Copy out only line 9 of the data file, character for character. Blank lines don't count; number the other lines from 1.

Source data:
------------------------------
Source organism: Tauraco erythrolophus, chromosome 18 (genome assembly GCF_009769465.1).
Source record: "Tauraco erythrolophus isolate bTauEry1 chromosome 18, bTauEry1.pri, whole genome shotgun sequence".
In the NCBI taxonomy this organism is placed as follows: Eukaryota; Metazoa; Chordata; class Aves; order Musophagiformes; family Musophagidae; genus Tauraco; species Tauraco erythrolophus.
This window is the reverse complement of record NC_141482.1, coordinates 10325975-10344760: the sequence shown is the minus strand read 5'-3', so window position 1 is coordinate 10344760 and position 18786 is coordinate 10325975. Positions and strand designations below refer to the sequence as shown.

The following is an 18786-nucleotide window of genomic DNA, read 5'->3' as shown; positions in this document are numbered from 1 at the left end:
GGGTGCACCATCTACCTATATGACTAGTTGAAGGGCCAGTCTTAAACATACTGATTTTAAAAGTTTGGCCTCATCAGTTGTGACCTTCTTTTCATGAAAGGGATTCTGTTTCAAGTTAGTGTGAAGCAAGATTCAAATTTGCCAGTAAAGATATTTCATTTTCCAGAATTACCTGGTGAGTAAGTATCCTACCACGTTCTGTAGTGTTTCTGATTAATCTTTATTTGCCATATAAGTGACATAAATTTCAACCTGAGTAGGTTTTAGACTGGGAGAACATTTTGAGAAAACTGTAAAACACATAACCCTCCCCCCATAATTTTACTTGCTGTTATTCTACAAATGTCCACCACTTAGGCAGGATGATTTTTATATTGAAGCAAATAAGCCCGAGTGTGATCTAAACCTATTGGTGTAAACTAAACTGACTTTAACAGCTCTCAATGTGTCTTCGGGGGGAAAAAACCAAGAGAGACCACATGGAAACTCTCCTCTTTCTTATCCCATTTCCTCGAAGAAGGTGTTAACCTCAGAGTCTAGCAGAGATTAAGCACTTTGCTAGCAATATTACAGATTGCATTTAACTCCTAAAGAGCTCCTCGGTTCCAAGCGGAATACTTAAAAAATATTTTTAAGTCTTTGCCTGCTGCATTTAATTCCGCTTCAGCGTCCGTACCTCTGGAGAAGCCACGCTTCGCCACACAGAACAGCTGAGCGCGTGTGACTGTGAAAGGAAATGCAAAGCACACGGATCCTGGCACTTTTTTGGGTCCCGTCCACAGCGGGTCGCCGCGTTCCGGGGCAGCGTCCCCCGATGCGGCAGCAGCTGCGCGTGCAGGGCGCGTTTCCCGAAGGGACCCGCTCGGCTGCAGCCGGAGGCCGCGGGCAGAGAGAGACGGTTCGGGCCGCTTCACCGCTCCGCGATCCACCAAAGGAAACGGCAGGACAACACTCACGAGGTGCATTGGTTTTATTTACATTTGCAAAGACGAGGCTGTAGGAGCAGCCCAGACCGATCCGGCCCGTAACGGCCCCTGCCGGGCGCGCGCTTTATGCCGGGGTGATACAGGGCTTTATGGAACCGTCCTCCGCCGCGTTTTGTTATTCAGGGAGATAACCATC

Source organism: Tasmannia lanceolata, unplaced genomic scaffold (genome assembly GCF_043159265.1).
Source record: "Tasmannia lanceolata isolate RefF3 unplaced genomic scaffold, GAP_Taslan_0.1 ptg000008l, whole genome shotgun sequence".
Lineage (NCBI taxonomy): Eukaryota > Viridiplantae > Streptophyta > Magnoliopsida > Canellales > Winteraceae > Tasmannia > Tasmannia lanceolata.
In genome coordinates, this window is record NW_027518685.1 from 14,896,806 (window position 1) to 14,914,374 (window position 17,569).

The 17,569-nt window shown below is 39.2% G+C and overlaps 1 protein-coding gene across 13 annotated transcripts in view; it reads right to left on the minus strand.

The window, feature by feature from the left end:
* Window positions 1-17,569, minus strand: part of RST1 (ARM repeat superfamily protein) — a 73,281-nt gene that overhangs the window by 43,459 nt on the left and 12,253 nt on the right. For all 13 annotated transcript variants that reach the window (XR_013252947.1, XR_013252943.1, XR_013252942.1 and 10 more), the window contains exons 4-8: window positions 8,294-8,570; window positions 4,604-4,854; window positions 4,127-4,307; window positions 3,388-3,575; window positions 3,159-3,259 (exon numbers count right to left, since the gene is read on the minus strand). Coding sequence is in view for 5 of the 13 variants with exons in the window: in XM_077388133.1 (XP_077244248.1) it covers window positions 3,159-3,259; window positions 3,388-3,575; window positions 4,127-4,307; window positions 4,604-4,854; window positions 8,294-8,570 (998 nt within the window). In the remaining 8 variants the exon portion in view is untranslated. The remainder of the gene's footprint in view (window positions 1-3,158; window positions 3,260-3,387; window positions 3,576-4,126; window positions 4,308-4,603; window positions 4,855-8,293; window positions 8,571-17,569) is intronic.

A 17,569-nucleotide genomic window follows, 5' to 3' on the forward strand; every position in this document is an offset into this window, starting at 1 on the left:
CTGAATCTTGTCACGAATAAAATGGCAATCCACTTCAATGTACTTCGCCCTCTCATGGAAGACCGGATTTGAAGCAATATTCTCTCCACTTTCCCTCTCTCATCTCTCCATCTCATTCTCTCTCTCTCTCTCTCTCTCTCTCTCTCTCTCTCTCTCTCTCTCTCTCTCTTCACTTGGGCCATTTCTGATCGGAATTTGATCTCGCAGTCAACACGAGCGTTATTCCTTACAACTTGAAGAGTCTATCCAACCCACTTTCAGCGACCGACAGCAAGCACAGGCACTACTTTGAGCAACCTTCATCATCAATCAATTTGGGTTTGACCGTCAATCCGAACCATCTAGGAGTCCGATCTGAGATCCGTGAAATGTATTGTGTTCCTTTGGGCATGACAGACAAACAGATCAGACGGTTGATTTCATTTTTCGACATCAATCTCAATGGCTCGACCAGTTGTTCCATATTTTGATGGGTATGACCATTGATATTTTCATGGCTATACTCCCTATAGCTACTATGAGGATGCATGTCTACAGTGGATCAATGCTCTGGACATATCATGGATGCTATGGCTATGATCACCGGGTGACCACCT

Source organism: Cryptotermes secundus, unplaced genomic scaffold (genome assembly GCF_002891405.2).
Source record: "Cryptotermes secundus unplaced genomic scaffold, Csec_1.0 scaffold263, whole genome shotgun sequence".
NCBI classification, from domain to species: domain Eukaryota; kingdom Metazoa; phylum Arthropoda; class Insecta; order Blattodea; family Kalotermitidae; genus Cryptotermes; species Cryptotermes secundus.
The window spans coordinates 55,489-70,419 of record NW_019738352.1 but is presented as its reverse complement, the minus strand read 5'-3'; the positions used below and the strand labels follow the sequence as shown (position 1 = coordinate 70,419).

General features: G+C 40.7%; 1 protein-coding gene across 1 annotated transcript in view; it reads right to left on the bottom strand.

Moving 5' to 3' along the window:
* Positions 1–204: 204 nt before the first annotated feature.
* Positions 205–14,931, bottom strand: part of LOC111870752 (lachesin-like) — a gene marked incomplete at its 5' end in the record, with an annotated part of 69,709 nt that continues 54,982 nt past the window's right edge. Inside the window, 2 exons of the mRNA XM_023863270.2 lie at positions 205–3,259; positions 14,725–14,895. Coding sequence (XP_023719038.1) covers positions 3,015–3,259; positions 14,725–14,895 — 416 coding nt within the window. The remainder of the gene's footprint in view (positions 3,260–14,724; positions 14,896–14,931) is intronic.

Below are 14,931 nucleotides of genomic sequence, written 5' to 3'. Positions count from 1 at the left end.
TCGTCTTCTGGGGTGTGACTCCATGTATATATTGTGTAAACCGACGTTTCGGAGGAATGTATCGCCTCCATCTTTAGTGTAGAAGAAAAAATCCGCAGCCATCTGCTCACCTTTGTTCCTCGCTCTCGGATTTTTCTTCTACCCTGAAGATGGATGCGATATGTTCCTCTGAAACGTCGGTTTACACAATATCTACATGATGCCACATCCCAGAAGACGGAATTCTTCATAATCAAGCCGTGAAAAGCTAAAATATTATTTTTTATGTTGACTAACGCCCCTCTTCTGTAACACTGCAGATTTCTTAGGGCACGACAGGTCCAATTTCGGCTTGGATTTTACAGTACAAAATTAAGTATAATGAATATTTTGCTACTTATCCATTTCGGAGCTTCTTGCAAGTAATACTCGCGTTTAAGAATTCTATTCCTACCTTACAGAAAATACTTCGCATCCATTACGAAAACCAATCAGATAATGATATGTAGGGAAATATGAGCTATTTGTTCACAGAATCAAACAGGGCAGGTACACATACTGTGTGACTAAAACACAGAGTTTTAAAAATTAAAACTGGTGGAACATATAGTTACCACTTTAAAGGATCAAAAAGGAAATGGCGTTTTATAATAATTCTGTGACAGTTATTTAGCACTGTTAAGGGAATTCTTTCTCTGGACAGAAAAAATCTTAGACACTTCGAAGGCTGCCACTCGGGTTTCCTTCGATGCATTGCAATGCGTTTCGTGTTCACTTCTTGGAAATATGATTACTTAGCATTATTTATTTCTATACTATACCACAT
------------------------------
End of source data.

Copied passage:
Lineage (NCBI taxonomy): Eukaryota > Viridiplantae > Streptophyta > Magnoliopsida > Canellales > Winteraceae > Tasmannia > Tasmannia lanceolata.